Coach: Trevor Griffin is at the helm for Sydney Thunder, a position he has held since 2019. The Englishman also serves as the head coach of Sunrisers and London Spirit in England. After finishing in sixth position in his first season in charge, Griffin led Sydney Thunder to WBBL glory in 2020.
Captain: Veteran batter Rachael Haynes was due to lead Sydney Thunder for the third season in a row. However, the 34-year-old has provisionally withdrawn from the entire tournament to spend time with her newborn son. In her absence, seamer Hannah Darlington will lead Thunder. The 19-year-old, who has made 27 career appearances for the Thunder, is the youngest captain in Women's Big Bash history. She has previously captained New South Wales in the Women's National Cricket League, standing in for Alyssa Healy on two occasions in 2020.
Deepti Sharma: The Indian allrounder has the unenviable task of replacing England captain Heather Knight in the Sydney Thunder XI. Sharma has made over 50 T20I appearances for India as well as enjoying stints in both the Kia Super League and The Hundred. Representing London Spirit in the latter competition, Sharma scoring 77 runs at a strike rate of 113.23 as a middle-order finisher and took 10 wickets with her right-arm off-break bowling.
Smriti Mandhana: Opening batter Smriti Mandhana is only 25 years old and yet it feels like she’s been around forever. The India international averages 28.80 in T20s and has a career strike rate of 122.92 in the format, marking herself out as solid and explosive in equal measure. She has previously represented Brisbane Heat and Hobart Hurricanes in the WBBL, scoring 407 runs at a strike rate of 129.61.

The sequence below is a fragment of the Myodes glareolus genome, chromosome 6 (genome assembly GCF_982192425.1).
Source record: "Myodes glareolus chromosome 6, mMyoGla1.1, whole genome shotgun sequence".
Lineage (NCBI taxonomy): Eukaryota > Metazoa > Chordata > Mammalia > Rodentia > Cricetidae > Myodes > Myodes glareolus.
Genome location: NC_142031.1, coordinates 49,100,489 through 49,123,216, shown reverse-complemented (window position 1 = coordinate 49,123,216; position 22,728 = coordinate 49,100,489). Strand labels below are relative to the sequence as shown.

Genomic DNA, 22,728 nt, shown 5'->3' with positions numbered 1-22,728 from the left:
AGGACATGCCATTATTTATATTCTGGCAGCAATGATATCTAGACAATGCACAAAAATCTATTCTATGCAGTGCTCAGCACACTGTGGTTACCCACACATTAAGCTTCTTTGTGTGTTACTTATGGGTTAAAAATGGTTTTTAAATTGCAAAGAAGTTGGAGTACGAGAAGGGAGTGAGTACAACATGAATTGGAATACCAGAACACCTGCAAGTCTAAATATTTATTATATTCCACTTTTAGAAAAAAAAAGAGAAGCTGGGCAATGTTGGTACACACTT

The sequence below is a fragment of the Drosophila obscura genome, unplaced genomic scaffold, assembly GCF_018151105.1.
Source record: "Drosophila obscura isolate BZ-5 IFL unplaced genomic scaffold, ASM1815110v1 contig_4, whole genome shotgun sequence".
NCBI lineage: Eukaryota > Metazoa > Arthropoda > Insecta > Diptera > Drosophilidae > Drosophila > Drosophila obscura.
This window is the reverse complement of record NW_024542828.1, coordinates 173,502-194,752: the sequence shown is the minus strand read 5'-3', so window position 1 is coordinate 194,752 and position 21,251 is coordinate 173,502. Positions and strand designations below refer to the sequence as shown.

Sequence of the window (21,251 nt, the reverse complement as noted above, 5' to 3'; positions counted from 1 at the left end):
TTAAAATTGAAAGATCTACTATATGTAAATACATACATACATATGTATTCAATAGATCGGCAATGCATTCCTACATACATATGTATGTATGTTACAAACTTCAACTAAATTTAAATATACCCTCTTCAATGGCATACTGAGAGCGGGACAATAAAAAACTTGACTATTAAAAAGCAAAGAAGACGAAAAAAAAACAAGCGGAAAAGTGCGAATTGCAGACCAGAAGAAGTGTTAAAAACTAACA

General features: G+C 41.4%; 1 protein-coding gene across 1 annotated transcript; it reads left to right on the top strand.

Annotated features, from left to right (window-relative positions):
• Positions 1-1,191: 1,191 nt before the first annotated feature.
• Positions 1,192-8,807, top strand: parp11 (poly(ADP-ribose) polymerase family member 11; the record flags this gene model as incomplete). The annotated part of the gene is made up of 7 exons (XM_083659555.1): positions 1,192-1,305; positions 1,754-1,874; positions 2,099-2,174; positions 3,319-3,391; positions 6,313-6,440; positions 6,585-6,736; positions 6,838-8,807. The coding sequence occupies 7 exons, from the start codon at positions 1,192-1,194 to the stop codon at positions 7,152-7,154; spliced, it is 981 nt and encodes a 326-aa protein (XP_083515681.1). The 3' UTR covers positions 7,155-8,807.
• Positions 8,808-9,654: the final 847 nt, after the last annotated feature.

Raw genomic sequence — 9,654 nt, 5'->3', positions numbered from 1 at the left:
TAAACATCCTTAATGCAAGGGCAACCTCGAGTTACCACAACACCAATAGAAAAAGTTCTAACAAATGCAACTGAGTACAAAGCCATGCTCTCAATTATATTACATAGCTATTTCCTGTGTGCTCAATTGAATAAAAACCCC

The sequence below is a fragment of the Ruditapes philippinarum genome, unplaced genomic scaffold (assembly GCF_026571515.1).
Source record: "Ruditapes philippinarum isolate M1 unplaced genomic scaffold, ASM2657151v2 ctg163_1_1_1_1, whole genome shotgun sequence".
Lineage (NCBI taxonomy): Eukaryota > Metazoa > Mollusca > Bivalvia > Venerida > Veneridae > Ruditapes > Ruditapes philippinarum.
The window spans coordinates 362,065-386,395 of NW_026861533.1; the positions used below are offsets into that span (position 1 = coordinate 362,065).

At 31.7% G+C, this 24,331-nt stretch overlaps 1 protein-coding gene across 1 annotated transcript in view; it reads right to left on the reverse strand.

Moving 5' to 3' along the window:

Issy Wong: One of the most exciting fast bowlers in women’s cricket, Issy Wong arrives in Tasmania with both a growing reputation and the huge shoes of Shabnim Ismail to fill. Fortunately for the 19-year-old, she has enjoyed a productive domestic season, taking 18 wickets for Central Sparks and a further six for Birmingham Phoenix. One to watch.
Changes from 2020
Sydney Thunder have had a full change of overseas personnel, replacing Ismail (injury), Knight and Tammy Beaumont (both unavailable) with Wong, Sharma and Mandhana. Young batter Rachel Trenaman has also departed, signing for Hobart Hurricanes before rupturing her ACL, while Saskia Horley and Gabby Sutcliffe (replacement) were not offered contracts.
Corinne Hall has swapped Hurricanes purple for Thunder green, arriving at Sydney to bolster the top six, while teenage fast bowler Jessica Davidson is the other new face in the squad.
Issy Wong has joined Sydney Thunder
How did they do last season?
After finishing second in the table, one point behind Melbourne Stars, Sydney Thunder defeated Brisbane Heat by 12 runs to progress to the final. Facing the Stars at the North Sydney Oval, Thunder romped to a seven-wicket victory to collect their second title.
Best finish: Champions (WBBL 01, WBBL 06)
Opener Smriti Mandhana has a T20 career strike rate in excess of 120 and showcased her big-hitting potential in The Hundred. Representing Southern Brave, the Indian struck 167 runs at a strike rate of 133.60, including 17 fours and six sixes – a haul of maximums only Danni Wyatt could match among her teammates.
And if you roll the clock back to WBBL 04, Mandhana scored 318 runs (44 fours, nine sixes) at a strike rate of 144.54 for Hobart Hurricanes. Thunder have snared themselves an aggressive batter who loves taking on both bowlers and the boundary.
In the likely absence of Rachael Haynes for the entire tournament, Deepti Sharma will become the anchor. The Indian international has scored 1575 runs in 110 T20 appearances to date and has a solid average of 30.28. She lacks Haynes' explosive edge (her strike rate is 98.43 compared to Haynes' 109.93) but has experience on her side.
Slightly lower down the order, Phoebe Litchfield and new signing Corinne Hall both have the skills to hold an innings together. Hall, the former Hurricanes captain, has 81 WBBL appearances to her name heading into the 2021 season, scoring 955 at a strike rate of 103.80. Litchfield, meanwhile, has scored 360 runs at a strike rate of 98.09 in two seasons with Thunder and offers stability at number five.